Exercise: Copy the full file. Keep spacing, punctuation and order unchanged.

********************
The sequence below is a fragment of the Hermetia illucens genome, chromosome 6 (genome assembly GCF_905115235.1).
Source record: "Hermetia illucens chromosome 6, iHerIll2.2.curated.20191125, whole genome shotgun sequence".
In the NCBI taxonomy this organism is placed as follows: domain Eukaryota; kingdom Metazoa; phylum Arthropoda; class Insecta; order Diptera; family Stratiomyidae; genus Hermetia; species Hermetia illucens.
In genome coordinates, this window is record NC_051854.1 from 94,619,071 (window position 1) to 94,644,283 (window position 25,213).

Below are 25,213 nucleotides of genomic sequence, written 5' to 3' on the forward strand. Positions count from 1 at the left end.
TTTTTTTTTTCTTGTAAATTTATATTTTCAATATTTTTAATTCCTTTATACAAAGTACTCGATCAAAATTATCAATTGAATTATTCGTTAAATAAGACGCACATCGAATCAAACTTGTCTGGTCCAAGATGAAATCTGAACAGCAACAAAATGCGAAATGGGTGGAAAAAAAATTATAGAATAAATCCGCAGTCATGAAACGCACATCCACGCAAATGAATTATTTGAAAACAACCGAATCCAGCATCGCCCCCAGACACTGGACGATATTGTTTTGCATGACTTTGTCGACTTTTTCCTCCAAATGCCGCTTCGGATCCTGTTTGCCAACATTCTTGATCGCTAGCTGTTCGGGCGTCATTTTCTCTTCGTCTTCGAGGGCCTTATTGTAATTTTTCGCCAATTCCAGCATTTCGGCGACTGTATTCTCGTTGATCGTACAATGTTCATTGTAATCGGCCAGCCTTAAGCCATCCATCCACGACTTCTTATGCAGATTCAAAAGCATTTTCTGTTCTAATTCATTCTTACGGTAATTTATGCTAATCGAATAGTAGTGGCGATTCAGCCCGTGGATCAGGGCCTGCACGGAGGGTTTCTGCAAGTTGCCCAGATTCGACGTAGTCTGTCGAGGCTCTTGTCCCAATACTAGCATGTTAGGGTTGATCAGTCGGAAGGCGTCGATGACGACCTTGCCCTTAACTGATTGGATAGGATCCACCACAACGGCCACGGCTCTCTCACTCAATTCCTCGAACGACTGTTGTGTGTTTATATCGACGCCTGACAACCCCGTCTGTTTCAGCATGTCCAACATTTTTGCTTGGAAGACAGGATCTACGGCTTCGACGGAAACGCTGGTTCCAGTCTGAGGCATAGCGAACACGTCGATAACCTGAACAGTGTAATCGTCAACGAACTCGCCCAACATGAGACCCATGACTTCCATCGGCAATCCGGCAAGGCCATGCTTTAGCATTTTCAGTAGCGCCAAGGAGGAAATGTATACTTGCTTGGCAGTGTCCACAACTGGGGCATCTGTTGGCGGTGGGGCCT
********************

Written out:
The sequence below is a fragment of the Hermetia illucens genome, chromosome 6 (genome assembly GCF_905115235.1).
Source record: "Hermetia illucens chromosome 6, iHerIll2.2.curated.20191125, whole genome shotgun sequence".
In the NCBI taxonomy this organism is placed as follows: domain Eukaryota; kingdom Metazoa; phylum Arthropoda; class Insecta; order Diptera; family Stratiomyidae; genus Hermetia; species Hermetia illucens.
In genome coordinates, this window is record NC_051854.1 from 94,619,071 (window position 1) to 94,644,283 (window position 25,213).

Below are 25,213 nucleotides of genomic sequence, written 5' to 3' on the forward strand. Positions count from 1 at the left end.
TTTTTTTTTTCTTGTAAATTTATATTTTCAATATTTTTAATTCCTTTATACAAAGTACTCGATCAAAATTATCAATTGAATTATTCGTTAAATAAGACGCACATCGAATCAAACTTGTCTGGTCCAAGATGAAATCTGAACAGCAACAAAATGCGAAATGGGTGGAAAAAAAATTATAGAATAAATCCGCAGTCATGAAACGCACATCCACGCAAATGAATTATTTGAAAACAACCGAATCCAGCATCGCCCCCAGACACTGGACGATATTGTTTTGCATGACTTTGTCGACTTTTTCCTCCAAATGCCGCTTCGGATCCTGTTTGCCAACATTCTTGATCGCTAGCTGTTCGGGCGTCATTTTCTCTTCGTCTTCGAGGGCCTTATTGTAATTTTTCGCCAATTCCAGCATTTCGGCGACTGTATTCTCGTTGATCGTACAATGTTCATTGTAATCGGCCAGCCTTAAGCCATCCATCCACGACTTCTTATGCAGATTCAAAAGCATTTTCTGTTCTAATTCATTCTTACGGTAATTTATGCTAATCGAATAGTAGTGGCGATTCAGCCCGTGGATCAGGGCCTGCACGGAGGGTTTCTGCAAGTTGCCCAGATTCGACGTAGTCTGTCGAGGCTCTTGTCCCAATACTAGCATGTTAGGGTTGATCAGTCGGAAGGCGTCGATGACGACCTTGCCCTTAACTGATTGGATAGGATCCACCACAACGGCCACGGCTCTCTCACTCAATTCCTCGAACGACTGTTGTGTGTTTATATCGACGCCTGACAACCCCGTCTGTTTCAGCATGTCCAACATTTTTGCTTGGAAGACAGGATCTACGGCTTCGACGGAAACGCTGGTTCCAGTCTGAGGCATAGCGAACACGTCGATAACCTGAACAGTGTAATCGTCAACGAACTCGCCCAACATGAGACCCATGACTTCCATCGGCAATCCGGCAAGGCCATGCTTTAGCATTTTCAGTAGCGCCAAGGAGGAAATGTATACTTGCTTGGCAGTGTCCACAACTGGGGCATCTGTTGGCGGTGGGGCCT